After watching several hundred MGM films, one begins to pay attention to the credits; and when one pays attention to the credits, one begins to notice that a number of names crop up recurrently, such as Clarence Brown, Wally Westmore, Cedric Gibbons, and Douglas Shearer. For us, Helen Deutsch is another one of those names. At first we thought she was a hairdresser (getting her innocently mixed up with the great Helen Rose), but when we sat down and watched National Velvet (1944) recently, her name stood out in blazing lights. Helen Deutsch was a screenwriter at Metro-Goldwyn-Mayer from 1944-1955, and in addition to being a screenwriter, she was also a short story writer, a songwriter (penning tunes with Jay Livingston, Bronislau Kaper and Bernard Green), and an avid bibliophile. For those who would like to know a little bit more about this fascinating woman, read on, dear reader, read on.
Helen Deutsch was born on March 21, 1906 in New York City, New York. While in her senior year at Bernard College, she worked as a play reader for the Provincetown Players in Greenwich Village. After the group disbanded, Deutsch collaborated with Stella B. Hanau to write a history of the famed theatre, “The Provincetown: A Story of the Theatre,” first published in 1931.
This successful book inspired her to take up freelance writing and she began writing short stories for the now-defunct Brooklyn Eagle, the Saturday Evening Post, McCalls, Ladies Home Journal and Redbook magazines. These short stories caught the attention of Hollywood, and Deutsch was hired by Metro-Goldwyn-Mayer to rewrite Theodore Reeve’s screenplay adaptation of the Enid Bagnold novel, National Velvet. Deutsch was faithful to the novel and yet added many subtle touches that heightened the film’s appeal and bits of dialogue that gave added depth to the characters.
That same year she was put to work on an screenplay based on the novel The Seventh Cross, which told the story of a man escaping from a Nazi prison camp. Spencer Tracy gave one of his best performances in the big-screen version. Most of the scripts she did for MGM were adaptations of other works, among them two 1950 efforts: King Solomon’s Mines (from the H. Rider Haggard novel) and the filming of Rudyard Kipling’s Kim.
In the late 1940s and early 1950s, Deutsch worked on a diverse range of scripts, including dramas (I’ll Cry Tomorrow, Plymouth Adventure), fairy tales (The Glass Slipper), and costume adventure (Golden Earrings for Paramount).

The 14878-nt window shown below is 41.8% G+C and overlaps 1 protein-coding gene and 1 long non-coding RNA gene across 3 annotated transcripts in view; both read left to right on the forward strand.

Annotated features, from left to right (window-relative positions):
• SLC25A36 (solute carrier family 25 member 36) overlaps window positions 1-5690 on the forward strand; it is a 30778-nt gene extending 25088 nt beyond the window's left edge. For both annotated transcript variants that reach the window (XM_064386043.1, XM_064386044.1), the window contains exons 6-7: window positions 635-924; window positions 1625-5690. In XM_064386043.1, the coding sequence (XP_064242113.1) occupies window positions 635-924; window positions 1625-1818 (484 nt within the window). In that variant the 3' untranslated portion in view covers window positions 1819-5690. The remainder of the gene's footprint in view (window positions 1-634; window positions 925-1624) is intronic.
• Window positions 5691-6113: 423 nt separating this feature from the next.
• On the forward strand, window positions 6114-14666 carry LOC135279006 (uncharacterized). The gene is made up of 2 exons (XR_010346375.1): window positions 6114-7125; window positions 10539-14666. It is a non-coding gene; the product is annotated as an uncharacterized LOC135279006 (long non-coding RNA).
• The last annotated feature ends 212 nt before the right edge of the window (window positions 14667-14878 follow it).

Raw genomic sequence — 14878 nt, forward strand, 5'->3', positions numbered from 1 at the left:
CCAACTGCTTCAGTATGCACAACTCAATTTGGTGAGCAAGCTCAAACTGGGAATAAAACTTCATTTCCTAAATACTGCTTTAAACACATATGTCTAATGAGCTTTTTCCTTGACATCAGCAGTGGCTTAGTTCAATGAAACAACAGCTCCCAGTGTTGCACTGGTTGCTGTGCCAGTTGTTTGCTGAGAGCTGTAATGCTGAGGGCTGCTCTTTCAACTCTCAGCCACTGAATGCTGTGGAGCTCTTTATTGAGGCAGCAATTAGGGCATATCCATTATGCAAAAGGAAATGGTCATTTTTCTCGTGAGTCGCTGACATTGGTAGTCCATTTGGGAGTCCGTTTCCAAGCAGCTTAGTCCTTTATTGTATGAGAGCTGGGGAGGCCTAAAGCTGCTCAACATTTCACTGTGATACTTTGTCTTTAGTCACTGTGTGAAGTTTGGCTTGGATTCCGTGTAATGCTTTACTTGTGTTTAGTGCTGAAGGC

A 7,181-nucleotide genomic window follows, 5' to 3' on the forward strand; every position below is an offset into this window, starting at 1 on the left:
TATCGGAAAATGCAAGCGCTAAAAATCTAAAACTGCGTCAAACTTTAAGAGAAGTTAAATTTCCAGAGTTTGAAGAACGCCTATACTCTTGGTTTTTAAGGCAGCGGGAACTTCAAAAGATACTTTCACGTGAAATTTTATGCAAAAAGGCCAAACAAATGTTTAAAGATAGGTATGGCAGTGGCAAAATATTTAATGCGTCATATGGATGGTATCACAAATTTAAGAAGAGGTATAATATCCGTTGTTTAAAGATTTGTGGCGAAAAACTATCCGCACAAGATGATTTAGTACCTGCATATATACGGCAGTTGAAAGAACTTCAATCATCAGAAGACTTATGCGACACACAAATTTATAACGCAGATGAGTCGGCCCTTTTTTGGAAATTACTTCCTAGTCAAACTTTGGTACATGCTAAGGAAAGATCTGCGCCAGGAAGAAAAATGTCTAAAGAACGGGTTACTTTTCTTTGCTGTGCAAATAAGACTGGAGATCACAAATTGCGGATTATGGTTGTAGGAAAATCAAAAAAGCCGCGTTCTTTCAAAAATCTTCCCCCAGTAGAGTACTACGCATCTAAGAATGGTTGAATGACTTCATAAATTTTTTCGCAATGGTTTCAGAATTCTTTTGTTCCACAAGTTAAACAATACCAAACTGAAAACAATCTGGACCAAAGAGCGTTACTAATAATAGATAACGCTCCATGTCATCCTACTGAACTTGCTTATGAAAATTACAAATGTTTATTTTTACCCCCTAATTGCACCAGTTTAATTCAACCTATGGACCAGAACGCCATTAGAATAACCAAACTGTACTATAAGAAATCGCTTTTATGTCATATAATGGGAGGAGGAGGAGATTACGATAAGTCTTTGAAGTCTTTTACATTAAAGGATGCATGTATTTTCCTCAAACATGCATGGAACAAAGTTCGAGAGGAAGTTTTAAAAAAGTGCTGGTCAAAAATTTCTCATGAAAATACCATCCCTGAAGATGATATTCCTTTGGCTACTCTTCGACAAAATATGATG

This was also the decade that she wrote what some consider her best film, Lili (1953). Based on a story by Paul Gallico (The Three Lives of Thomasina), it tells the delightful tale of an orphan, played by Leslie Caron, who joins a traveling circus. It also featured a memorable song, “Hi-Lilli-Hi-Lo,” which was penned by Deutsch. The film earned her a Golden Globe and a Writers Guild of America award, as well as an Academy Award nomination. “Hi-Lilli-Hi-Lo” was considered to be a front-runner to win an Academy Award for Best Song as well, but it was deemed ineligible because some of the lyrics had previously been published and did not receive a nomination….which is just as well since Deutsch herself dismissed the song as being “dreadful.”
By 1956, Helen Deutsch was tiring of the old Hollywood grind, and that year’s Lucille Ball/Desi Arnaz comedy Forever Darling was the final film she made for a major studio…at least for a while. She switched to the small screen and obtained a contract with NBC which stated that she work on three specials over the next three years. Deutsch uprooted herself from California and headed back to Manhattan at this time where, in between writing for these productions (Jack and the Beanstalk, The General Motors Fiftieth Anniversary Show, and The Hallmark Christmas Tree), she spent her days pursuing her old love of the stage. Deutsch took on many roles in show business including helping to run a theater company, working as an assistant to the executive director for the Theatre Guild, helping to co-found the New York Drama Critics Circle (as a protest to the Pulitzer Prize selections), and working as a publicist and theatre critic for the New York Herald and New York Times.
In the early 1960s she was once again in the spotlight when “Carnival,” based on her screenplay for Lili, was turned into a Broadway production and won a Tony Award. She also worked with Meredith Wilson in adapting his stage musical, The Unsinkable Molly Brown, for the big screen in 1964. This brought her back to Hollywood temporarily and also led to her being selected as one of the writers for Jacqueline Susann’s Valley of the Dolls (1967). Deutsch was not pleased with the final film version released to the public and disavowed any association with the film. All writers have a few works that they are ashamed of, and obviously Deutsch was no different.
Writing and her love of the theatre must have absorbed quite a significant amount of her attention, but nevertheless her personal life was not devoid of romance. Helen Deutsch was briefly married to educator Spencer Pollard and then she went on to have several relationships with high profile figures (cough-cough), the most notable of these being Clifford Odets, the playwright.
In addition to being a talented writer, Deutsch had a number of interesting hobbies, the best of which was being an avid bibliophile. She amassed a tidy amount of rare books and manuscripts, which she generously donated to Boston University. She was also a student of medieval English, French, and German, and a Sanskrit scholar. Deutsch had a multi-faceted life indeed. She passed away at the age of 85 in 1992 but left behind quite a memorable array of screen work.
Constance Metzinger is a blogger who runs the website Silver Scenes, “a blog for classic film lovers.”
An earlier verion of this article originally ran in 2014 and is being reprinted today as part of our ongoing 10th anniversary celebrations!